Among the world leaders traveling the furthest distance to participate in the conference at Yad Vashem will be Australia’s Governor-General David Hurley and his wife, Linda. Their visit to Jerusalem in January will not be their first. A former officer in the Australian Army with the rank of general, Hurley had a 42-year military career, during which time he was in Israel more than once, including at the dedication ceremony of the Park of the Australian Soldier in Beersheba, which was officially launched by one of his predecessors in office, Maj.-Gen. Michael Jeffrey, who had also been a long-time army man and was the first Australian career soldier to be appointed governor general. He dedicated the park together with then-president Shimon Peres. The park was a gift to Beersheba by the Melbourne-headquartered Pratt Foundation. Hurley was also in Israel for Peres’s funeral.
■ NOT ALL of Israel’s diplomats are Jewish, which is as it should be, because minority groups in any country should be entitled to the same opportunities that are available to the majority.
Thus, it is gratifying to know that George Deek, Israel’s ambassador to Azerbaijan, is a Christian Arab. And Israel’s acting consul general in Miami, Ishmael Khaldi, is believed to be Israel’s first Bedouin diplomat. Khaldi was born and raised in the Bedouin village of Khawalid in the Western Galilee, and served in the IDF and the Israel Police prior to joining the Foreign Service in October 2004.
Initially he served in the Arabic Media Department as the spokesperson to the Arabic media during the disengagement from Gaza, and later served for three years as deputy consul general in San Francisco. He subsequently served as policy adviser to then-foreign minister Avigdor Liberman, and after that as counselor for civil society affairs at the Israel Embassy in London.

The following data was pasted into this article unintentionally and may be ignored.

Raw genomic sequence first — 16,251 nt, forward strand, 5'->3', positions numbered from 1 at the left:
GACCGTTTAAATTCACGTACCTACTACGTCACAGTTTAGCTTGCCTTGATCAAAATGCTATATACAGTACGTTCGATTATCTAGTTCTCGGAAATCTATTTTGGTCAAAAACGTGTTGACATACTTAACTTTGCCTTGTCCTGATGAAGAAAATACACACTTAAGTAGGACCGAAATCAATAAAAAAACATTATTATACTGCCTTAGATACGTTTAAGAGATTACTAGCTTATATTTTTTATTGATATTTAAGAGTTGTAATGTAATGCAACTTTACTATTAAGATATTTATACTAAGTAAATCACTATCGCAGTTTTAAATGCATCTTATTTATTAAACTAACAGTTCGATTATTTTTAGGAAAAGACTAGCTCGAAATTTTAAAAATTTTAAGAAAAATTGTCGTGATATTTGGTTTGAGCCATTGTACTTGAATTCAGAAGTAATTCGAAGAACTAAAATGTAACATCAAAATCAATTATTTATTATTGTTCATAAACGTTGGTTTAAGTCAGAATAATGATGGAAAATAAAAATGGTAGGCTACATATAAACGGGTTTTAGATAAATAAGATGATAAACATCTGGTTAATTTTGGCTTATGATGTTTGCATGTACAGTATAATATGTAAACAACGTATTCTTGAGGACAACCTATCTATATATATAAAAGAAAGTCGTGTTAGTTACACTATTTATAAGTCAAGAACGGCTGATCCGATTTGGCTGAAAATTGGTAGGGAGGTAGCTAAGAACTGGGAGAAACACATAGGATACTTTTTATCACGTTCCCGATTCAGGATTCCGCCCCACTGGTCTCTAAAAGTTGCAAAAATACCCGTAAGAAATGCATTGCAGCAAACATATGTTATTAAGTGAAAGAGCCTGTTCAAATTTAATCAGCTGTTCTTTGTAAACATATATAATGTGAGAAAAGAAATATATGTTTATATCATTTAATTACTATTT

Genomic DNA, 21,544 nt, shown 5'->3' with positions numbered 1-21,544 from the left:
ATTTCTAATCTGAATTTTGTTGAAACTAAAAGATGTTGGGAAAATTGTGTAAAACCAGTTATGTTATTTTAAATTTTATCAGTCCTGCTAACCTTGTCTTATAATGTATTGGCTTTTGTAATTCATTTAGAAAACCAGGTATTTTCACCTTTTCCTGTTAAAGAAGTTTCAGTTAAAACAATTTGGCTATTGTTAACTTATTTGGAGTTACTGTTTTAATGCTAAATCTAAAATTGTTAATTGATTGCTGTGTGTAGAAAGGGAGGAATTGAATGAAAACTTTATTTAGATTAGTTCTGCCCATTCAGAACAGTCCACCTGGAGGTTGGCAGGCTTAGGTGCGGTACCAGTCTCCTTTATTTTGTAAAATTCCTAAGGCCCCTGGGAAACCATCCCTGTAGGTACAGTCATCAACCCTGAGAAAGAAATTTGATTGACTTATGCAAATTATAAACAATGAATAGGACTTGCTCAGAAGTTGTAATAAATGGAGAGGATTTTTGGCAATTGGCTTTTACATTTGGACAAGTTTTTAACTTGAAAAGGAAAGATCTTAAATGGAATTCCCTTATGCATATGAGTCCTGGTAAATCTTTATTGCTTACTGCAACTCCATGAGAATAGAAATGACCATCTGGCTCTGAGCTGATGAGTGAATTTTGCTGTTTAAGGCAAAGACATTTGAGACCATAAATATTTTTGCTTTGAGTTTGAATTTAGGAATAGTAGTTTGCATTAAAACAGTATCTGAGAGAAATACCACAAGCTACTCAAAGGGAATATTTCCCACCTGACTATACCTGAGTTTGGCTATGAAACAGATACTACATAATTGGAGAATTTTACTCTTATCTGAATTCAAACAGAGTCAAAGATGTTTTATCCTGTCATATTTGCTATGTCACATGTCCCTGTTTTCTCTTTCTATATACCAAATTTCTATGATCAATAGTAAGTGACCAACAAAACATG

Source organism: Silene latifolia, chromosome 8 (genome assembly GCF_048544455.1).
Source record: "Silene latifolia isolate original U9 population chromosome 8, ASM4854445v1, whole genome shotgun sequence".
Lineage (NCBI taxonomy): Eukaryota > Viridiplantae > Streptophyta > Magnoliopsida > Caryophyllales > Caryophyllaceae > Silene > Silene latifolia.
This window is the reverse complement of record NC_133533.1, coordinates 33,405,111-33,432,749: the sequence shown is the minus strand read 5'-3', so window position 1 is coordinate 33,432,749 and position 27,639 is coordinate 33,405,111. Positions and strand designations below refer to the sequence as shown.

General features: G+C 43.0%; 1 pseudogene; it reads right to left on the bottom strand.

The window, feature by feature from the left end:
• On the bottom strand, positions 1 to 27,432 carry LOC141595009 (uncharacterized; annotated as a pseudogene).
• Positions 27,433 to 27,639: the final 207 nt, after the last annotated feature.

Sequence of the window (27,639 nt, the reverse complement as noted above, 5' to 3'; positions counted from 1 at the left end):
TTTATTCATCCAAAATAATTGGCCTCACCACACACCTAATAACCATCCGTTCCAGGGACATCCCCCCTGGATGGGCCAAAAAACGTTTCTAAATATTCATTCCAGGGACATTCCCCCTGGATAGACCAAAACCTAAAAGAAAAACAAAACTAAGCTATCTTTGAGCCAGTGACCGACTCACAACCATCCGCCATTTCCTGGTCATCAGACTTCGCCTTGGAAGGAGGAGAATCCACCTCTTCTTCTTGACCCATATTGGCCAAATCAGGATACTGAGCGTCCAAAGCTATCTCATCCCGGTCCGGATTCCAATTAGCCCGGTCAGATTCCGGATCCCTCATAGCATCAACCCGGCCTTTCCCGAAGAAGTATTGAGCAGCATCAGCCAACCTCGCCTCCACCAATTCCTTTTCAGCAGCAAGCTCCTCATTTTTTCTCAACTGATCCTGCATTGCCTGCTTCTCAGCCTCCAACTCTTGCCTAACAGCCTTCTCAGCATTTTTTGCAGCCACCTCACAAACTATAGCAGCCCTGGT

Khaldi is the author of A Shepherd’s Journey: The Story of Israel’s First Bedouin Diplomat. To break the stereotypical image of the Bedouin, he enrolled at the University of Haifa, where he earned a BA in political science, and then went on to Tel Aviv University to complete a masters’ degree in international relations.
■ THE NEWS that El Al will attempt a non-stop flight to Melbourne in 2020 is hardly surprising. In September 2017, at a reception hosted at his residence by Australian Ambassador Chris Cannan, senior El Al and Qantas officials celebrated the launch of new code-shared flights, in the presence of government officials, diplomats and travel industry executives.
The new code shares, which followed the signing of a memorandum of understanding earlier in the year between the Qantas CEO and the president of El Al – which was witnessed by Prime Minister Netanyahu and then-Australian prime minister Malcolm Turnbull – went into effect almost immediately, and was yet another step in the move to strengthen relations between the two carriers.
■ QANTAS HAS since added its QF code to El Al-operated flights from Tel Aviv to three Qantas hubs: Hong Kong, Bangkok and Johannesburg. El Al has added its code to Qantas services operating between Sydney, Melbourne, Brisbane and Hong Kong; between Sydney and Bangkok; and between Sydney and Johannesburg.
Customers can earn and redeem frequent flyer points on both airlines.
El Al maintained offices in Australia long before the signing of the MoU. At one stage, it was problematic for El Al to fly to Australia due to the presence of armed security personnel on its flights, but today, given increased security hazards, several airline companies employ armed security marshals.
President Rivlin is due to visit Australia next year. It’s possible that he may be a passenger on the initial long-haul flight.